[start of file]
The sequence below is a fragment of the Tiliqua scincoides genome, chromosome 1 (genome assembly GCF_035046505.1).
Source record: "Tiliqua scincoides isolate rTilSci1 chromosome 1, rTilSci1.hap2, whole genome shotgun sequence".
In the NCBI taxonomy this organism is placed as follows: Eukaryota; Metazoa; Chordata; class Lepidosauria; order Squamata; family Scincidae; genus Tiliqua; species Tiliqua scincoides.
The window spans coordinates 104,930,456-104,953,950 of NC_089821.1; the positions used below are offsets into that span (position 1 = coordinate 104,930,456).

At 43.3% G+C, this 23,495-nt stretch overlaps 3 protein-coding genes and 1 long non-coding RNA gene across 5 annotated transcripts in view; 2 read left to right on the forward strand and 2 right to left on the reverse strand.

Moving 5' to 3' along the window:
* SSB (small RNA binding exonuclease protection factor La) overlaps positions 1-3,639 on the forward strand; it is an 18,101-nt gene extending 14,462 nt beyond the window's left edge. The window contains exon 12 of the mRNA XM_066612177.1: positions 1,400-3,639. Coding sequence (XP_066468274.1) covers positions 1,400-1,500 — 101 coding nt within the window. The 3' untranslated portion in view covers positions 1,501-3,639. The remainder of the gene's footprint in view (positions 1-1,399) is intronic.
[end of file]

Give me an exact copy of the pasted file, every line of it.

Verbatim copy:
The sequence below is a fragment of the Tiliqua scincoides genome, chromosome 1 (genome assembly GCF_035046505.1).
Source record: "Tiliqua scincoides isolate rTilSci1 chromosome 1, rTilSci1.hap2, whole genome shotgun sequence".
In the NCBI taxonomy this organism is placed as follows: Eukaryota; Metazoa; Chordata; class Lepidosauria; order Squamata; family Scincidae; genus Tiliqua; species Tiliqua scincoides.
The window spans coordinates 104,930,456-104,953,950 of NC_089821.1; the positions used below are offsets into that span (position 1 = coordinate 104,930,456).

At 43.3% G+C, this 23,495-nt stretch overlaps 3 protein-coding genes and 1 long non-coding RNA gene across 5 annotated transcripts in view; 2 read left to right on the forward strand and 2 right to left on the reverse strand.

Moving 5' to 3' along the window:
* SSB (small RNA binding exonuclease protection factor La) overlaps positions 1-3,639 on the forward strand; it is an 18,101-nt gene extending 14,462 nt beyond the window's left edge. The window contains exon 12 of the mRNA XM_066612177.1: positions 1,400-3,639. Coding sequence (XP_066468274.1) covers positions 1,400-1,500 — 101 coding nt within the window. The 3' untranslated portion in view covers positions 1,501-3,639. The remainder of the gene's footprint in view (positions 1-1,399) is intronic.